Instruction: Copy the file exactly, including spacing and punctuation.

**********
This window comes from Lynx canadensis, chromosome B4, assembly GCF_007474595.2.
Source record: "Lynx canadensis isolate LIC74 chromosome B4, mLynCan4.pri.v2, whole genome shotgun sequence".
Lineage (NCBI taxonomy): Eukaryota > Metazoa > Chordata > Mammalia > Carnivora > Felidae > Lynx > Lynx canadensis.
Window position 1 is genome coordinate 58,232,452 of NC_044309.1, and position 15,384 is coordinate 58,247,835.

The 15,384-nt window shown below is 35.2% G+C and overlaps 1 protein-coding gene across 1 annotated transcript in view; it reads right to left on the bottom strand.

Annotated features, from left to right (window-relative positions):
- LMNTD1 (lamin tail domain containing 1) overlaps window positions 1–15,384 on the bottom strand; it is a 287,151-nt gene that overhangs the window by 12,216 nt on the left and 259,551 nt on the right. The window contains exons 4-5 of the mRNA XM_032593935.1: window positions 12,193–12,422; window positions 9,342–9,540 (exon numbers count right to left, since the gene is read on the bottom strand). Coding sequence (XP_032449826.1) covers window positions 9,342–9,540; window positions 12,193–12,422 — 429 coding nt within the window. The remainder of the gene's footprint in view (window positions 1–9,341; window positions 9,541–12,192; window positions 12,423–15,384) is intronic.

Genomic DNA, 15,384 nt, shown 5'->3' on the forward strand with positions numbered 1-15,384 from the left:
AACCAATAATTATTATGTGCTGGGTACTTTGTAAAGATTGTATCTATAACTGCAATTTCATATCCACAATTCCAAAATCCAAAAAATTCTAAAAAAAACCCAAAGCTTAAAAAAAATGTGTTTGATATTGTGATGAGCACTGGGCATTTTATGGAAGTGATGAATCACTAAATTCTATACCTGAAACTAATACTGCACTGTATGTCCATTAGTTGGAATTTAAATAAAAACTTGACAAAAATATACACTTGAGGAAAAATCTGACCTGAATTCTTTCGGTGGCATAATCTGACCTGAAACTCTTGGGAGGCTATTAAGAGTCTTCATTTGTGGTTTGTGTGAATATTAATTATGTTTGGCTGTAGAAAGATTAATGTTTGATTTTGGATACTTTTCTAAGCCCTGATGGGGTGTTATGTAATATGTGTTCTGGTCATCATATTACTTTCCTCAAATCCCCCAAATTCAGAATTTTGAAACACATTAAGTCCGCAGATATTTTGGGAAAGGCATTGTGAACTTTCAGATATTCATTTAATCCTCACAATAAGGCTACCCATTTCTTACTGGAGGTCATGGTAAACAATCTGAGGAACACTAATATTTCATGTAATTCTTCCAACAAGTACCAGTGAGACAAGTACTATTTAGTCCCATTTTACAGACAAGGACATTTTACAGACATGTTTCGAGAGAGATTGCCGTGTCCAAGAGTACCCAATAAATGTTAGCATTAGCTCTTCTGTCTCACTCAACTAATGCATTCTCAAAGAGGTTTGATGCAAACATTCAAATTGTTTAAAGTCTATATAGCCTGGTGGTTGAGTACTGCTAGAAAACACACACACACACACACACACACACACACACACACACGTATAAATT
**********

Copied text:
This window comes from Lynx canadensis, chromosome B4, assembly GCF_007474595.2.
Source record: "Lynx canadensis isolate LIC74 chromosome B4, mLynCan4.pri.v2, whole genome shotgun sequence".
Lineage (NCBI taxonomy): Eukaryota > Metazoa > Chordata > Mammalia > Carnivora > Felidae > Lynx > Lynx canadensis.
Window position 1 is genome coordinate 58,232,452 of NC_044309.1, and position 15,384 is coordinate 58,247,835.

The 15,384-nt window shown below is 35.2% G+C and overlaps 1 protein-coding gene across 1 annotated transcript in view; it reads right to left on the bottom strand.

Annotated features, from left to right (window-relative positions):
- LMNTD1 (lamin tail domain containing 1) overlaps window positions 1–15,384 on the bottom strand; it is a 287,151-nt gene that overhangs the window by 12,216 nt on the left and 259,551 nt on the right. The window contains exons 4-5 of the mRNA XM_032593935.1: window positions 12,193–12,422; window positions 9,342–9,540 (exon numbers count right to left, since the gene is read on the bottom strand). Coding sequence (XP_032449826.1) covers window positions 9,342–9,540; window positions 12,193–12,422 — 429 coding nt within the window. The remainder of the gene's footprint in view (window positions 1–9,341; window positions 9,541–12,192; window positions 12,423–15,384) is intronic.

Genomic DNA, 15,384 nt, shown 5'->3' on the forward strand with positions numbered 1-15,384 from the left:
AACCAATAATTATTATGTGCTGGGTACTTTGTAAAGATTGTATCTATAACTGCAATTTCATATCCACAATTCCAAAATCCAAAAAATTCTAAAAAAAACCCAAAGCTTAAAAAAAATGTGTTTGATATTGTGATGAGCACTGGGCATTTTATGGAAGTGATGAATCACTAAATTCTATACCTGAAACTAATACTGCACTGTATGTCCATTAGTTGGAATTTAAATAAAAACTTGACAAAAATATACACTTGAGGAAAAATCTGACCTGAATTCTTTCGGTGGCATAATCTGACCTGAAACTCTTGGGAGGCTATTAAGAGTCTTCATTTGTGGTTTGTGTGAATATTAATTATGTTTGGCTGTAGAAAGATTAATGTTTGATTTTGGATACTTTTCTAAGCCCTGATGGGGTGTTATGTAATATGTGTTCTGGTCATCATATTACTTTCCTCAAATCCCCCAAATTCAGAATTTTGAAACACATTAAGTCCGCAGATATTTTGGGAAAGGCATTGTGAACTTTCAGATATTCATTTAATCCTCACAATAAGGCTACCCATTTCTTACTGGAGGTCATGGTAAACAATCTGAGGAACACTAATATTTCATGTAATTCTTCCAACAAGTACCAGTGAGACAAGTACTATTTAGTCCCATTTTACAGACAAGGACATTTTACAGACATGTTTCGAGAGAGATTGCCGTGTCCAAGAGTACCCAATAAATGTTAGCATTAGCTCTTCTGTCTCACTCAACTAATGCATTCTCAAAGAGGTTTGATGCAAACATTCAAATTGTTTAAAGTCTATATAGCCTGGTGGTTGAGTACTGCTAGAAAACACACACACACACACACACACACACACACACACACACGTATAAATT